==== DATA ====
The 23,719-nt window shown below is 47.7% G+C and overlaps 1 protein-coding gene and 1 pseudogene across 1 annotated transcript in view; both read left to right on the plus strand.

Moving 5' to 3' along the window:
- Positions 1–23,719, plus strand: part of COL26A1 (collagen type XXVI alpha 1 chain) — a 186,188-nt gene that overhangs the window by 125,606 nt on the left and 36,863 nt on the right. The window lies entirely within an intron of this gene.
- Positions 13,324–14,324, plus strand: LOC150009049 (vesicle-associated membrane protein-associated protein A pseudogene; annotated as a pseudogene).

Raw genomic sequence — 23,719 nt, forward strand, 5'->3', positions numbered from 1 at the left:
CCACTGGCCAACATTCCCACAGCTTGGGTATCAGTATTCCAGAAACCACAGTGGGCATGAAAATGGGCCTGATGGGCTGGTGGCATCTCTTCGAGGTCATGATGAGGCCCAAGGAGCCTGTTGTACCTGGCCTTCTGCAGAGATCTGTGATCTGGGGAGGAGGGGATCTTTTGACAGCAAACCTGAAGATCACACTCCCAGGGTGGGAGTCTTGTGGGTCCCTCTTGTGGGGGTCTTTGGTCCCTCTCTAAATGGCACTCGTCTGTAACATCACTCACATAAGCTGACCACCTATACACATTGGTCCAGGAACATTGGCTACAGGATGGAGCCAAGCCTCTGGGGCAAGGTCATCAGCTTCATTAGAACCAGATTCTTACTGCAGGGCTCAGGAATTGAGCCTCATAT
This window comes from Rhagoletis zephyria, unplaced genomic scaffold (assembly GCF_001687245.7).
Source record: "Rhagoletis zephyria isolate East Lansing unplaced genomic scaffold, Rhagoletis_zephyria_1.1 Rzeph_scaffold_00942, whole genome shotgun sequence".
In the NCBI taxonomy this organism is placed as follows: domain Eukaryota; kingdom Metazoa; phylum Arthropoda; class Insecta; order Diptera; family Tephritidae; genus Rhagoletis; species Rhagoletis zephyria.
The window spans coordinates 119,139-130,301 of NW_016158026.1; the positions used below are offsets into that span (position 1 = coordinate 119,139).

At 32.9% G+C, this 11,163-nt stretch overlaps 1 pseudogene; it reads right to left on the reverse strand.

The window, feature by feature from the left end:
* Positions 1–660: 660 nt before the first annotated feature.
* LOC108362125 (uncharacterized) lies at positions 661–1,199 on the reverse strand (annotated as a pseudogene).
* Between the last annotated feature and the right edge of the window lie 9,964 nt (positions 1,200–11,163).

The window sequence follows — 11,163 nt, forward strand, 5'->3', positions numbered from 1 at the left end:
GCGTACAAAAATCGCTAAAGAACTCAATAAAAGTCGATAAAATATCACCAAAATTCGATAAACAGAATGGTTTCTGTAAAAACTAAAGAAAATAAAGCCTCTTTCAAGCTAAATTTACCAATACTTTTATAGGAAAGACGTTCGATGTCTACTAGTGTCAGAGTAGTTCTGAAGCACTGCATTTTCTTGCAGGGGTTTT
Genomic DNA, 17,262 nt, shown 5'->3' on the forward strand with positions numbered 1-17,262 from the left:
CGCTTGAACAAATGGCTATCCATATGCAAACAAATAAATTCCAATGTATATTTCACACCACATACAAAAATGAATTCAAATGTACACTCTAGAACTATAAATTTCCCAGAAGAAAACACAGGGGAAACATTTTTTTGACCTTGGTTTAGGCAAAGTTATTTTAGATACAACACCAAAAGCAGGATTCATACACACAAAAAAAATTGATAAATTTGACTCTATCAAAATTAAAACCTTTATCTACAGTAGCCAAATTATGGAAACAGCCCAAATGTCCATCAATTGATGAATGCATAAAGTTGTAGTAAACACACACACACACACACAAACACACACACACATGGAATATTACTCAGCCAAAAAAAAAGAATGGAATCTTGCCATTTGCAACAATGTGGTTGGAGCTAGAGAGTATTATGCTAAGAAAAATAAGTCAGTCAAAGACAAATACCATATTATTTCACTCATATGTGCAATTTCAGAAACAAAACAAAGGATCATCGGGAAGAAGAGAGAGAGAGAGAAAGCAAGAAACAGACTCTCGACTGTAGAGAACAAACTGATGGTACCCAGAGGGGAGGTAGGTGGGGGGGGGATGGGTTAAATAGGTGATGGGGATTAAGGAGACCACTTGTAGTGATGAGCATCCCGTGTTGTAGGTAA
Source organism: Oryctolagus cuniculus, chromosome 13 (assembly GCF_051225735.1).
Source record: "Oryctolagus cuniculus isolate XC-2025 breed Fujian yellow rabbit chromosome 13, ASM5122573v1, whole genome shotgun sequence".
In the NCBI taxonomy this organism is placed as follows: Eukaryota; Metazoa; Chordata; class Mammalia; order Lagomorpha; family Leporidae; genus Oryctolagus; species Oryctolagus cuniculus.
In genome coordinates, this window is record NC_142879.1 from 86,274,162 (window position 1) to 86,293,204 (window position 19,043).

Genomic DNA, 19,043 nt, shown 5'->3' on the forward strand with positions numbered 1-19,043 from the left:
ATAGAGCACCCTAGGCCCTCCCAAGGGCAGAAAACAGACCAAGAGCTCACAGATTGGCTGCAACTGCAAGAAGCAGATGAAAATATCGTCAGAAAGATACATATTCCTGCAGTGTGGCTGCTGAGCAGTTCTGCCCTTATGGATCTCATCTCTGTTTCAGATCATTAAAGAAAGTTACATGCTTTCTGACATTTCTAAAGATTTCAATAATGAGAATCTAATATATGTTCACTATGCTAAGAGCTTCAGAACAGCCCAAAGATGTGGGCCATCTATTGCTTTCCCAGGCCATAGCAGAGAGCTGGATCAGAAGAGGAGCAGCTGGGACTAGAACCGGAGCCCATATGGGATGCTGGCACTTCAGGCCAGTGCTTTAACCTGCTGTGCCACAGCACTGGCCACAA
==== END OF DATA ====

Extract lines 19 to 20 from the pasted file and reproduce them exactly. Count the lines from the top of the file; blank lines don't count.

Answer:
CGCTTGAACAAATGGCTATCCATATGCAAACAAATAAATTCCAATGTATATTTCACACCACATACAAAAATGAATTCAAATGTACACTCTAGAACTATAAATTTCCCAGAAGAAAACACAGGGGAAACATTTTTTTGACCTTGGTTTAGGCAAAGTTATTTTAGATACAACACCAAAAGCAGGATTCATACACACAAAAAAAATTGATAAATTTGACTCTATCAAAATTAAAACCTTTATCTACAGTAGCCAAATTATGGAAACAGCCCAAATGTCCATCAATTGATGAATGCATAAAGTTGTAGTAAACACACACACACACACACAAACACACACACACATGGAATATTACTCAGCCAAAAAAAAAGAATGGAATCTTGCCATTTGCAACAATGTGGTTGGAGCTAGAGAGTATTATGCTAAGAAAAATAAGTCAGTCAAAGACAAATACCATATTATTTCACTCATATGTGCAATTTCAGAAACAAAACAAAGGATCATCGGGAAGAAGAGAGAGAGAGAGAAAGCAAGAAACAGACTCTCGACTGTAGAGAACAAACTGATGGTACCCAGAGGGGAGGTAGGTGGGGGGGGGATGGGTTAAATAGGTGATGGGGATTAAGGAGACCACTTGTAGTGATGAGCATCCCGTGTTGTAGGTAA
Source organism: Oryctolagus cuniculus, chromosome 13 (assembly GCF_051225735.1).